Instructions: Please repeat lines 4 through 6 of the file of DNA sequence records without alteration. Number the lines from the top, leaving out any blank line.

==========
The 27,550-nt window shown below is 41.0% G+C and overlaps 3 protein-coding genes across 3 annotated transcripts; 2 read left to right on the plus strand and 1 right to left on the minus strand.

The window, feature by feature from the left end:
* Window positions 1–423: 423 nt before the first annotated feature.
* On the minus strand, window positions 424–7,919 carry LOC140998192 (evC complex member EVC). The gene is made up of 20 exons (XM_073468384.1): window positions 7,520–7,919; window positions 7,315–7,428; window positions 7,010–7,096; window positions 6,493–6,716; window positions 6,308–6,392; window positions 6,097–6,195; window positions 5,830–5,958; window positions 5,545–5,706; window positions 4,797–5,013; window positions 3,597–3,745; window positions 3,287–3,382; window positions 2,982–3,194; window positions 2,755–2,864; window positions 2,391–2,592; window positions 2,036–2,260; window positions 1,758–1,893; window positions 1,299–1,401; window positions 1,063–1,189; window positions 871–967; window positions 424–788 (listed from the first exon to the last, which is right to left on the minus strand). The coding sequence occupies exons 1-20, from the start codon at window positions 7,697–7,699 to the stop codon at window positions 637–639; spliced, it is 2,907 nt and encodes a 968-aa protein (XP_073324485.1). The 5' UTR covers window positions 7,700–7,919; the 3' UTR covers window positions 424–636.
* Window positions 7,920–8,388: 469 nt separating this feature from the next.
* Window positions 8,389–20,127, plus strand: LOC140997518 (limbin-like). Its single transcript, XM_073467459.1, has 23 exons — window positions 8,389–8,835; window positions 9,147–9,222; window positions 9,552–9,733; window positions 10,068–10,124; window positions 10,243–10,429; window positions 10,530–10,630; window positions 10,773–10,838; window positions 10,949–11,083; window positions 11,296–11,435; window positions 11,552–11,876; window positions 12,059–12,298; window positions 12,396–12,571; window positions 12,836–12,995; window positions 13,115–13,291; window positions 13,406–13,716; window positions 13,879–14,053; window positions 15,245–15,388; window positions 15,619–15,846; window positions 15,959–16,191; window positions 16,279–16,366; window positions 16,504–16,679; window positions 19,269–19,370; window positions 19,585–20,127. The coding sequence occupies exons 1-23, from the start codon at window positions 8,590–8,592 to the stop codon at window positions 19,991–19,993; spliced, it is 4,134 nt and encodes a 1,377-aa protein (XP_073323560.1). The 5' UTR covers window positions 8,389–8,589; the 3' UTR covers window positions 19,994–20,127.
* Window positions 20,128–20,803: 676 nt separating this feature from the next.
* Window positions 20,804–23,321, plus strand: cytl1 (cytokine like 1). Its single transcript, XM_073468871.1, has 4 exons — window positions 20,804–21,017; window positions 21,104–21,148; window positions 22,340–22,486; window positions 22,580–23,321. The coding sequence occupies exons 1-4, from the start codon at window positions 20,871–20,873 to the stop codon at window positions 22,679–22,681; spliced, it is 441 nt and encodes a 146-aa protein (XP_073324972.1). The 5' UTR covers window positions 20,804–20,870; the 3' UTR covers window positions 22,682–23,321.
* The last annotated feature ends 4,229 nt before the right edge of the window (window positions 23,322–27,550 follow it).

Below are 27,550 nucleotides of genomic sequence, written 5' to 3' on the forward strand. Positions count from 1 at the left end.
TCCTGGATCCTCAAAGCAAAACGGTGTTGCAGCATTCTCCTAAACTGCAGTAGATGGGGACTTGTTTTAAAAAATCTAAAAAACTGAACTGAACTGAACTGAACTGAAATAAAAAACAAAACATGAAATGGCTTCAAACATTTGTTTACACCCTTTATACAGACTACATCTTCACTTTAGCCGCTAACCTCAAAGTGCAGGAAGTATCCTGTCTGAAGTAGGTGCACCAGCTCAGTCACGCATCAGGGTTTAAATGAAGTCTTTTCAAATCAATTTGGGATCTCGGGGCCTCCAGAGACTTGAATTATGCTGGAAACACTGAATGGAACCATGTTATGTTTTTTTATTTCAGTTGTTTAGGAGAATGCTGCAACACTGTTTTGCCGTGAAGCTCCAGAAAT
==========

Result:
* On the minus strand, window positions 424–7,919 carry LOC140998192 (evC complex member EVC). The gene is made up of 20 exons (XM_073468384.1): window positions 7,520–7,919; window positions 7,315–7,428; window positions 7,010–7,096; window positions 6,493–6,716; window positions 6,308–6,392; window positions 6,097–6,195; window positions 5,830–5,958; window positions 5,545–5,706; window positions 4,797–5,013; window positions 3,597–3,745; window positions 3,287–3,382; window positions 2,982–3,194; window positions 2,755–2,864; window positions 2,391–2,592; window positions 2,036–2,260; window positions 1,758–1,893; window positions 1,299–1,401; window positions 1,063–1,189; window positions 871–967; window positions 424–788 (listed from the first exon to the last, which is right to left on the minus strand). The coding sequence occupies exons 1-20, from the start codon at window positions 7,697–7,699 to the stop codon at window positions 637–639; spliced, it is 2,907 nt and encodes a 968-aa protein (XP_073324485.1). The 5' UTR covers window positions 7,700–7,919; the 3' UTR covers window positions 424–636.
* Window positions 7,920–8,388: 469 nt separating this feature from the next.
* Window positions 8,389–20,127, plus strand: LOC140997518 (limbin-like). Its single transcript, XM_073467459.1, has 23 exons — window positions 8,389–8,835; window positions 9,147–9,222; window positions 9,552–9,733; window positions 10,068–10,124; window positions 10,243–10,429; window positions 10,530–10,630; window positions 10,773–10,838; window positions 10,949–11,083; window positions 11,296–11,435; window positions 11,552–11,876; window positions 12,059–12,298; window positions 12,396–12,571; window positions 12,836–12,995; window positions 13,115–13,291; window positions 13,406–13,716; window positions 13,879–14,053; window positions 15,245–15,388; window positions 15,619–15,846; window positions 15,959–16,191; window positions 16,279–16,366; window positions 16,504–16,679; window positions 19,269–19,370; window positions 19,585–20,127. The coding sequence occupies exons 1-23, from the start codon at window positions 8,590–8,592 to the stop codon at window positions 19,991–19,993; spliced, it is 4,134 nt and encodes a 1,377-aa protein (XP_073323560.1). The 5' UTR covers window positions 8,389–8,589; the 3' UTR covers window positions 19,994–20,127.